Last Updated on January 16, 2024 by Admin
Rabbit’s dental structure is adapted to its herbivorous diet that comprises mainly fibrous vegetation and the need for constant chewing. In case you’re wondering how many teeth do rabbits have? then this article is for you. We’re going to talk about a rabbit’s dental anatomy by expounding on the number, type, and functions of each tooth.
How many teeth do rabbits have?
Adult bunnies have 28 teeth in total. This consists of 12 molars, 10 premolars, and 6 incisors, all of which are open-rooted. In other words, they have teeth that grow throughout their life, nevertheless, it’s essential to always make sure that their dental structure is in good condition. This is attainable by providing your bunnies with unlimited hay or rough grass to chew and wear down their teeth.
How many teeth do baby rabbits have?
At birth, baby bunnies have no teeth up until when they reach two to three weeks old. At this age, they normally grow 16 milk teeth popularly known as deciduous teeth. In a few months, the kit’s milk teeth start falling off and in the end, will be replaced by 28 adult teeth.
Rabbits dental makeup
Bunnies are heterodonts meaning that they have more than one type of tooth, four to be specific. They include Incisors, peg teeth, premolars, and molars, six of which are incisors, and 22 check teeth, as we shall expound further.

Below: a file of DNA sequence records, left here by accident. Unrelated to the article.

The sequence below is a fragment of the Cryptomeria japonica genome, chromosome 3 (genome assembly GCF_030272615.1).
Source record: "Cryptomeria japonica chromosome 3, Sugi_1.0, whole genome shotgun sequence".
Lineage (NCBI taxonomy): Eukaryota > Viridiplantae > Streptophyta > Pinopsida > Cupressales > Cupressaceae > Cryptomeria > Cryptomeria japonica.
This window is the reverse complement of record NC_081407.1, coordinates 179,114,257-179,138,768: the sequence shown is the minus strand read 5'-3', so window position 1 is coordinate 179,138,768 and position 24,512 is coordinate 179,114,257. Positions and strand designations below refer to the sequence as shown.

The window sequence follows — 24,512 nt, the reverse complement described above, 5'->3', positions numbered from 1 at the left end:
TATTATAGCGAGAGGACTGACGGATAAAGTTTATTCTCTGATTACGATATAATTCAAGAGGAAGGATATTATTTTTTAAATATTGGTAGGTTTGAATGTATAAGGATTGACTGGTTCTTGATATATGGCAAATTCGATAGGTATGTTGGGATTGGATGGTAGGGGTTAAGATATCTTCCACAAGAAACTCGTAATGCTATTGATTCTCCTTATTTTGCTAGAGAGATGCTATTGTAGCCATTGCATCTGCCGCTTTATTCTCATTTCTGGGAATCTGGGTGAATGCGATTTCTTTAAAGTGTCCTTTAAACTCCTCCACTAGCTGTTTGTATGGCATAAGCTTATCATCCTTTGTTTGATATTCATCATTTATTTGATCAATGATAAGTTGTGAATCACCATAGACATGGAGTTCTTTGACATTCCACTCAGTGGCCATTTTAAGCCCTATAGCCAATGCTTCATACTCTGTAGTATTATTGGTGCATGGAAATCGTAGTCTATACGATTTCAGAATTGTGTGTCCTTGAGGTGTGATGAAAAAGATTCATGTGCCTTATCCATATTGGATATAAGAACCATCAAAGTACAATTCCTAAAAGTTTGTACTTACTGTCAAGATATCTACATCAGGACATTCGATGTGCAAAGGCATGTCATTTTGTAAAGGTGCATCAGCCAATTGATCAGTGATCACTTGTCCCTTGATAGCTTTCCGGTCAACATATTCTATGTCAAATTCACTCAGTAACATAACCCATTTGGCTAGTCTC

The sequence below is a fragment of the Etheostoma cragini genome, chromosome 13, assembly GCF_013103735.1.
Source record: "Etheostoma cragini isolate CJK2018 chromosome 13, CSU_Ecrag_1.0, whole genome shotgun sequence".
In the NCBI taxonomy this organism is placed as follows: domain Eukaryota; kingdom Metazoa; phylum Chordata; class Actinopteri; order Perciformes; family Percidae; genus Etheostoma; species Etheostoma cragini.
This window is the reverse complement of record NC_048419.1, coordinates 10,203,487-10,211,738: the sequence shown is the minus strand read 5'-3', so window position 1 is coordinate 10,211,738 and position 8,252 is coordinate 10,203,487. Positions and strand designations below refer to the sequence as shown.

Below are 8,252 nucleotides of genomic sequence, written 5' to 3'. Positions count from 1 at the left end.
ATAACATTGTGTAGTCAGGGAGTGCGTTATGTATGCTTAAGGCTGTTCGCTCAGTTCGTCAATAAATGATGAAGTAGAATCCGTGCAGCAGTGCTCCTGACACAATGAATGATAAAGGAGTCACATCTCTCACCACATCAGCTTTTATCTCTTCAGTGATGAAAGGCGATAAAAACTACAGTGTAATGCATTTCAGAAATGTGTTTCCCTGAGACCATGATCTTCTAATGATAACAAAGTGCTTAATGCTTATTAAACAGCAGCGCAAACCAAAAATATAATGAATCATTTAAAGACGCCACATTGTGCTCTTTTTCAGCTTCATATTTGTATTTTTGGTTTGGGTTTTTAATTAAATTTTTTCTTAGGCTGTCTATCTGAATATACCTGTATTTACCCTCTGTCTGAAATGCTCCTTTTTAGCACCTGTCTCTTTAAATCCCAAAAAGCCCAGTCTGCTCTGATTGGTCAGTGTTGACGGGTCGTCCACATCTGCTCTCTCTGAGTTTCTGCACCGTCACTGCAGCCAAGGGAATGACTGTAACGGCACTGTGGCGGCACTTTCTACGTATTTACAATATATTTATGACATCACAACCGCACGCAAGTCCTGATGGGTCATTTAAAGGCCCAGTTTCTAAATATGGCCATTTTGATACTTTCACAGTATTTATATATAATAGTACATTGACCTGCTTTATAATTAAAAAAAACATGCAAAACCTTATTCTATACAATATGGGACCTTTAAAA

Bunnies are also hypsodonts, meaning their back teeth also have high crowns that help them chew a fibrous diet. Additionally, rabbits have elodont dentition, meaning that their teeth grow continuously throughout their life. Below are the four different types of rabbit teeth.
Incisors are a rabbit’s front teeth, two on the lower and four on the upper side of their mouth. The incisors are chisel-like shaped prominent teeth used for cutting vegetation and cropping grass. Lastly, there is a diastema or gap that separates the incisors and premolars.
2. Peg Teeth
Peg teeth are normally positioned behind the upper incisors and they’re usually slightly smaller and less visible. Two peg teeth help align both the upper and lower sets of incisors.
These sets of teeth are located behind the peg teeth. They’re normally six premolars on both the upper and low rabbit jaws, with the main function of crushing fibrous food.
Lastly, the last type of rabbit teeth is the molars, also known as their back teeth. This set has six molars on the lower jaw and four on the upper. Molars are used for grinding food since they are normally larger and wider.
Rabbit dental growth/ eruption
Rabbit teeth grow continuously throughout their life due to their open root structure also known as aradicular teeth. The dental eruption, therefore, helps replace worn-out teeth for constant chewing and grinding of food. Rabbit’s incisors (front teeth) mainly grow quicker than their back teeth (molars). In addition, their low teeth also tend to grow at a higher rate than their upper teeth.